Replace the standard deduction and personal exemption for each filer with a nonrefundable credit of $2,000. (Married couples get up to $4,000; singles up to $2,000.) Replace the personal exemption for children, child credit, child care credit, and adoption credit by a new $4,000 credit per child that offsets both income taxes and payroll taxes. (Citizenship requirements would apply, and those taking the earned income credit could not take the child credit too.) Dependents not covered by the $4,000 credit get $500 instead. Given the generosity in the child credit, eliminate the "head-of-household" filing status and treat them as singles. Index the 15 percent brackets and filer credit for inflation; index the child credit for wages, like the Social Security tax base.
These changes would make a huge difference. The typical married couple with two children would get a tax cut of more than $5,000 per year.
Additionally, the plan promotes better health care by converting the employer deduction into a worker deduction with a cap, empowering consumers to purchase affordable health insurance.
The common arguments against a $4,000 child credit do not withstand scrutiny:
The child credit is a large transfer payment. Although it's called a "credit," it is not a lump-sum payment. It works like a deduction applicable against both income and payroll taxes. Taxpayers only get the full credit if they have enough earnings and taxes to offset.
Nonparents already pay for schools. When nonparents complain about having to pay school-related taxes, they are saying, in effect, that they were entitled to a free K-12 education without ever having to pay for one.
The proposal takes too many people off the tax rolls each year, increasing the public's appetite for more government spending. Workers move across income classes over time, which is why static tax distribution tables are often misleading. Given this dynamism, we should not be concerned with some workers falling off the tax rolls in a particular year, based on where they are in their life cycle. Parents will pay higher taxes when their kids grow up and parents with more after-tax income are less likely to demand government services.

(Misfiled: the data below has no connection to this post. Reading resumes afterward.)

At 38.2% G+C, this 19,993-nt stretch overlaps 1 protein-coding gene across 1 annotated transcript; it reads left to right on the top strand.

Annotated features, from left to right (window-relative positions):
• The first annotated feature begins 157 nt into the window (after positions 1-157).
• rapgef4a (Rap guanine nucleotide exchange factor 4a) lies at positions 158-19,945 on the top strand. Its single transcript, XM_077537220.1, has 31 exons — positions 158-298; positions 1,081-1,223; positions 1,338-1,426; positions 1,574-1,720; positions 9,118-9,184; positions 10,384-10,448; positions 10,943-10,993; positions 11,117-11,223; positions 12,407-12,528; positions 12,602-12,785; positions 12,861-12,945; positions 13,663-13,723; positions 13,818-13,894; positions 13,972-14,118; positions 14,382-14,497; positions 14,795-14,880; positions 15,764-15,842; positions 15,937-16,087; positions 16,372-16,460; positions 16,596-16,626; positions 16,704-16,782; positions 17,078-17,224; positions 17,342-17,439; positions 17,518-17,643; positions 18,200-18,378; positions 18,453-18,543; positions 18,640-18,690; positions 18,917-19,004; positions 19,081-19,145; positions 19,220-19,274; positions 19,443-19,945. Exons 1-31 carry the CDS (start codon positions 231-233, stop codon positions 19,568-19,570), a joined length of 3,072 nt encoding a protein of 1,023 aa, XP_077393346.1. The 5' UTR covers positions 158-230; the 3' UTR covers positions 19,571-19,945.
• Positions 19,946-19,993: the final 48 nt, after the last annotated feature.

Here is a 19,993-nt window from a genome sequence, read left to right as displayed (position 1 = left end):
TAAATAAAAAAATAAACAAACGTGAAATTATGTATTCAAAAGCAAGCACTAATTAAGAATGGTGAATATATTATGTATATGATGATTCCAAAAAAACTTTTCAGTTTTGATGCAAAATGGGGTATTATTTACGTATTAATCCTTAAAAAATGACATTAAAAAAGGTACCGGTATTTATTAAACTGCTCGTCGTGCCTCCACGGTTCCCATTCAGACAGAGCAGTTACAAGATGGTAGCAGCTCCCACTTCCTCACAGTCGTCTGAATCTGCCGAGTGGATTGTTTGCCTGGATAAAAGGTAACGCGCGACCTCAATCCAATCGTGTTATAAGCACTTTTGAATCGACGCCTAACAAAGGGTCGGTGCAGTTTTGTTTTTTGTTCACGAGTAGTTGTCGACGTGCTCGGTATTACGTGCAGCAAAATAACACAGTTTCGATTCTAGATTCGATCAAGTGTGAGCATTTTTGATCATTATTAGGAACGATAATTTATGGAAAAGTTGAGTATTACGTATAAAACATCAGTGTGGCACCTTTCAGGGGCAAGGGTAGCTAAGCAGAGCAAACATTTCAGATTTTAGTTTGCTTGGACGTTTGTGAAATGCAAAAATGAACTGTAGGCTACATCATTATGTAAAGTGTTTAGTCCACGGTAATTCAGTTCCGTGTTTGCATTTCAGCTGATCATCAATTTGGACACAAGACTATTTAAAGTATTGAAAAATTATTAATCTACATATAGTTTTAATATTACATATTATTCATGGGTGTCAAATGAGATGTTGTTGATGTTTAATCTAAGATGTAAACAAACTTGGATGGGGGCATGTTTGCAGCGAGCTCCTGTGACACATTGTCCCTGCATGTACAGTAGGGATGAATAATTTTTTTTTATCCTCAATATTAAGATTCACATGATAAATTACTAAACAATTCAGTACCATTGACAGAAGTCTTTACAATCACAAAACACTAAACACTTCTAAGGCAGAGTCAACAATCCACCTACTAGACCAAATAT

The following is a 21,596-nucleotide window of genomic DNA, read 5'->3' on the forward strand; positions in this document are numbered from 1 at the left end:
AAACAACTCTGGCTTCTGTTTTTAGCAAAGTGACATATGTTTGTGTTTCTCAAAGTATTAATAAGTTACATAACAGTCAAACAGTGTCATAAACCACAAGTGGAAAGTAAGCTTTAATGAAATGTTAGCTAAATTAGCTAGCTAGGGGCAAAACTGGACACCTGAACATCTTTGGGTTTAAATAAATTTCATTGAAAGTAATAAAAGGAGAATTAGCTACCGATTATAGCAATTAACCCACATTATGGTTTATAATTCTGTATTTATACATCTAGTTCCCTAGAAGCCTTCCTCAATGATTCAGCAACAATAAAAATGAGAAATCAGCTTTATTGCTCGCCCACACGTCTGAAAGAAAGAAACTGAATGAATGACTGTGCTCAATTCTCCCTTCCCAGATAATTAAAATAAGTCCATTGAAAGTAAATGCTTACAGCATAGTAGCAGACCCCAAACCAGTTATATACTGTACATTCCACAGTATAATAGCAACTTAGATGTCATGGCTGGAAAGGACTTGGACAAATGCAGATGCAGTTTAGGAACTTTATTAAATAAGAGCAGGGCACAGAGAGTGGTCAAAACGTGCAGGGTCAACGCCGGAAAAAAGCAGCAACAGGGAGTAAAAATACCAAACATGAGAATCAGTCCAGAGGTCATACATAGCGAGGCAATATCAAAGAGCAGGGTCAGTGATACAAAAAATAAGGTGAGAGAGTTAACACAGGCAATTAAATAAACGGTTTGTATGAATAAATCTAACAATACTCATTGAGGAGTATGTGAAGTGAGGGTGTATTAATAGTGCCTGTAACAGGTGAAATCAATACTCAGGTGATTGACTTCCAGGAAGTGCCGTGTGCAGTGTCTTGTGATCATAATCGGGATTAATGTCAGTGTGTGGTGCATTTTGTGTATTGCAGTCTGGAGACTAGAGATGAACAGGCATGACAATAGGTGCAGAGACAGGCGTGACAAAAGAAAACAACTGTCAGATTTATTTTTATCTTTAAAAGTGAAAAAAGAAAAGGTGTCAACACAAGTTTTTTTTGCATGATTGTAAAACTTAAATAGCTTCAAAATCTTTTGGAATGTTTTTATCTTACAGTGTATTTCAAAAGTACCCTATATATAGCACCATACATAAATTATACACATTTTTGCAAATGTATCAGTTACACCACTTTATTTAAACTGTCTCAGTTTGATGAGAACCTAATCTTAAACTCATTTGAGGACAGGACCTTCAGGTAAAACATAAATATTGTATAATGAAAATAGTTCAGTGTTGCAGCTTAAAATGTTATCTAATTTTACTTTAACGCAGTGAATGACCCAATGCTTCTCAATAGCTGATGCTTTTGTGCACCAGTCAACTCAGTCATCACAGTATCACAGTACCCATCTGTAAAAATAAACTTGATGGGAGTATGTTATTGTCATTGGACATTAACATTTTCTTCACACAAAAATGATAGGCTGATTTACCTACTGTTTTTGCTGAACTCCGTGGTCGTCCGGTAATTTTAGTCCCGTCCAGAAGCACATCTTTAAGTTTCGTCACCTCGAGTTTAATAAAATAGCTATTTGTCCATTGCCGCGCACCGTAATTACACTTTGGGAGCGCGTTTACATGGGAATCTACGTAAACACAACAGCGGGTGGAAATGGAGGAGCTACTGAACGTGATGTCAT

For years, supply-siders and progressives have talked past each other. Our proposal lets both sides get their way. By using generous family-related credits and a reduced top marginal rate that kicks in at lower income levels, the tax code would become substantially more progressive. The rich would pay more but, with a lower top marginal tax rate, have better incentives to work harder and invest more. The middle class and those below would pay less and have their tax burden shifted away from the years when they need it the most, when they are raising children.
Cesar Conda, former assistant for domestic policy to Vice President Cheney, is a principal with Navigators, LLC. Robert Stein is a senior economist with First Trust Advisors, LP, and a former deputy assistant secretary for macroeconomic analysis at the Treasury Department.